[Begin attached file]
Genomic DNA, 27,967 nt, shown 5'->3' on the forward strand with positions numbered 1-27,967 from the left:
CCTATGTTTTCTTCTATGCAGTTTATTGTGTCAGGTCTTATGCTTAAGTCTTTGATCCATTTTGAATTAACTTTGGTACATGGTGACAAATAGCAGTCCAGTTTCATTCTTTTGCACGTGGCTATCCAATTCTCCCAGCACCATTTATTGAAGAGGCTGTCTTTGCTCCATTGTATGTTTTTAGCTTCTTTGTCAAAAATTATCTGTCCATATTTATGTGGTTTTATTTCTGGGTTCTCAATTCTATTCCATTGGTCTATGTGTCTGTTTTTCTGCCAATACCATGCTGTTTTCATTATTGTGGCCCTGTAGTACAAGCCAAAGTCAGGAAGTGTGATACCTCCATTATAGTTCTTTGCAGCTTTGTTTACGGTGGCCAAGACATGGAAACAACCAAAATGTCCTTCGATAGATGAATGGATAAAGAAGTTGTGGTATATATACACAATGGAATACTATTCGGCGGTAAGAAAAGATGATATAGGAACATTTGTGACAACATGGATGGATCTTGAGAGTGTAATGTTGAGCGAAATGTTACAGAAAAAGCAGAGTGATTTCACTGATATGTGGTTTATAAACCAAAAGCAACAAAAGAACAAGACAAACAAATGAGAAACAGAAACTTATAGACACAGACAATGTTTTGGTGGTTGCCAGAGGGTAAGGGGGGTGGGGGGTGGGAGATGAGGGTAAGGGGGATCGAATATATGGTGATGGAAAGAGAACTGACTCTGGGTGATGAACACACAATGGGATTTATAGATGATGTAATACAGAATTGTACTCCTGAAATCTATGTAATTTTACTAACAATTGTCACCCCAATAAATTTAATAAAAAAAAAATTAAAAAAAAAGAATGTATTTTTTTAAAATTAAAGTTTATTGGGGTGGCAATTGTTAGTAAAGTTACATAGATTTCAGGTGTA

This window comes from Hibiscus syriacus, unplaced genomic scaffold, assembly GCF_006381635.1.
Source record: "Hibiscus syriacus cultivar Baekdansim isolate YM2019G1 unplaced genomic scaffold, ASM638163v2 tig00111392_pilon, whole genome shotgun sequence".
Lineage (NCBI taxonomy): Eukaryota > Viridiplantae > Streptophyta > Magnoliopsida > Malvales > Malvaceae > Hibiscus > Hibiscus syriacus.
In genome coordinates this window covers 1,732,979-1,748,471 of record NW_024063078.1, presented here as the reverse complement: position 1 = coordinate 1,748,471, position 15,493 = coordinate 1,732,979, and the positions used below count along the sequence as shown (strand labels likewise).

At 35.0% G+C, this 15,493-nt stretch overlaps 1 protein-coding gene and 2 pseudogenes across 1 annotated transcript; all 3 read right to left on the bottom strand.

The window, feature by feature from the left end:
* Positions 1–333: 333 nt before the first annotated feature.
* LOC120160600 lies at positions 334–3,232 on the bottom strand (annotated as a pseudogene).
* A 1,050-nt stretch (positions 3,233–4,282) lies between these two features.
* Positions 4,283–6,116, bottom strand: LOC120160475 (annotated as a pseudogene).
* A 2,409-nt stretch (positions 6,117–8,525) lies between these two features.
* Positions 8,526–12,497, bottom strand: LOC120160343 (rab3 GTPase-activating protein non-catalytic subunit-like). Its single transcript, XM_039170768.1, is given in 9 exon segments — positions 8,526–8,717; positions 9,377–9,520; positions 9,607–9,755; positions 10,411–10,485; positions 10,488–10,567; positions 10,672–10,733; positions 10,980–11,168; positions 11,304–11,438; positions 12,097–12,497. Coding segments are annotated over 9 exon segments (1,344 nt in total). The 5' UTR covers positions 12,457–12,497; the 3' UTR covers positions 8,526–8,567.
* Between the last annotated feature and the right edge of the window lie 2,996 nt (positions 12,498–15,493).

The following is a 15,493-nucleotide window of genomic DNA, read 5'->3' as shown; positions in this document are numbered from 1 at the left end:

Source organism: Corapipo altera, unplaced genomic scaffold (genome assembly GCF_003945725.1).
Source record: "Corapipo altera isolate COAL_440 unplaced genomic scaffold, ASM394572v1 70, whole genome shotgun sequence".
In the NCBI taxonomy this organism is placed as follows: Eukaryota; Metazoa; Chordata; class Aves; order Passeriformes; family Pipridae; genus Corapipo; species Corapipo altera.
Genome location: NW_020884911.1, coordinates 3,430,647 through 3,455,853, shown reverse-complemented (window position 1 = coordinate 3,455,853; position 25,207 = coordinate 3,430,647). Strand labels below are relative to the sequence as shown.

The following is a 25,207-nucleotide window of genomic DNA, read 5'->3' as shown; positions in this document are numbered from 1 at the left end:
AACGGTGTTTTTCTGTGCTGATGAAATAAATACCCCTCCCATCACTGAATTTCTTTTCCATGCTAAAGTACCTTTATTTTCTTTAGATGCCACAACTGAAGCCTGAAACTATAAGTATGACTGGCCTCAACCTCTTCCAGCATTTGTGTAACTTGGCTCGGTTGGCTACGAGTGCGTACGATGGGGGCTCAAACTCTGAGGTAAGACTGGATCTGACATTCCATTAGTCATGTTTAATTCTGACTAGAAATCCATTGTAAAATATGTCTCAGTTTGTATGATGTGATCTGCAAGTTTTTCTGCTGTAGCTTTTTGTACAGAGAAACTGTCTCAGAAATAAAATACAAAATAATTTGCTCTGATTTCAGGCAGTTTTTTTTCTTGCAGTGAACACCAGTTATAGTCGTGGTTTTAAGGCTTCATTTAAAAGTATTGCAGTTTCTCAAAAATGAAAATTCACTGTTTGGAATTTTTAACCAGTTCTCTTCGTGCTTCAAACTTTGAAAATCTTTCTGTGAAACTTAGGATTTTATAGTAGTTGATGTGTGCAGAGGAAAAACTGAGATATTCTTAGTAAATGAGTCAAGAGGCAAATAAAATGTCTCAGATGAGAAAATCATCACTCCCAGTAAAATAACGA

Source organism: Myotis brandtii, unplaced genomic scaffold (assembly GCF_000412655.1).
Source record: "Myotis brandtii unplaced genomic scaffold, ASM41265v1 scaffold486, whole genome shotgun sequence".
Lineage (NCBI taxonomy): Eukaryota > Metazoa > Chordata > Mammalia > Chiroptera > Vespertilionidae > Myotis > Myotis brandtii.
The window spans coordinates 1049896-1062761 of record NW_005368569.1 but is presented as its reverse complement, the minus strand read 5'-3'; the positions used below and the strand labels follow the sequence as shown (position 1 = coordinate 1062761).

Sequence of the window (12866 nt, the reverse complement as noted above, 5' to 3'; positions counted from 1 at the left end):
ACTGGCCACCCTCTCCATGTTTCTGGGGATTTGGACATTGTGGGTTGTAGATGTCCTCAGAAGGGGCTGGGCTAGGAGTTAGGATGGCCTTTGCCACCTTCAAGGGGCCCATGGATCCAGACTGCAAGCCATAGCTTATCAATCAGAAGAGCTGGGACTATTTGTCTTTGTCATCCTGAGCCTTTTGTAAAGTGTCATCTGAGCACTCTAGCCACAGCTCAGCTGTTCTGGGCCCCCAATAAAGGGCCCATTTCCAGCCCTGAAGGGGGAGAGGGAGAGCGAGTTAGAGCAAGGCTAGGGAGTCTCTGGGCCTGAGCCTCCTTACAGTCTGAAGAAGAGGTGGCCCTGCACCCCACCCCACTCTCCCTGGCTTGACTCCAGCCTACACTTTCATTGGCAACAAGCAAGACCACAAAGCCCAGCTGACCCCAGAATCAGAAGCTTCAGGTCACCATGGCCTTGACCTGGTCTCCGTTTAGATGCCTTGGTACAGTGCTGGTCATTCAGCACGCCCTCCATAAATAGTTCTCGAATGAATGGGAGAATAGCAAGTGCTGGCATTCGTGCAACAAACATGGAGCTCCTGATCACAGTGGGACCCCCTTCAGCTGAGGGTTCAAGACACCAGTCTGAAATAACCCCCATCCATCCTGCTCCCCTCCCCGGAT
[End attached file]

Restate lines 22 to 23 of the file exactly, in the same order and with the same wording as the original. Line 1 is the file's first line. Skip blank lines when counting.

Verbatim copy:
AACGGTGTTTTTCTGTGCTGATGAAATAAATACCCCTCCCATCACTGAATTTCTTTTCCATGCTAAAGTACCTTTATTTTCTTTAGATGCCACAACTGAAGCCTGAAACTATAAGTATGACTGGCCTCAACCTCTTCCAGCATTTGTGTAACTTGGCTCGGTTGGCTACGAGTGCGTACGATGGGGGCTCAAACTCTGAGGTAAGACTGGATCTGACATTCCATTAGTCATGTTTAATTCTGACTAGAAATCCATTGTAAAATATGTCTCAGTTTGTATGATGTGATCTGCAAGTTTTTCTGCTGTAGCTTTTTGTACAGAGAAACTGTCTCAGAAATAAAATACAAAATAATTTGCTCTGATTTCAGGCAGTTTTTTTTCTTGCAGTGAACACCAGTTATAGTCGTGGTTTTAAGGCTTCATTTAAAAGTATTGCAGTTTCTCAAAAATGAAAATTCACTGTTTGGAATTTTTAACCAGTTCTCTTCGTGCTTCAAACTTTGAAAATCTTTCTGTGAAACTTAGGATTTTATAGTAGTTGATGTGTGCAGAGGAAAAACTGAGATATTCTTAGTAAATGAGTCAAGAGGCAAATAAAATGTCTCAGATGAGAAAATCATCACTCCCAGTAAAATAACGA

Source organism: Myotis brandtii, unplaced genomic scaffold (assembly GCF_000412655.1).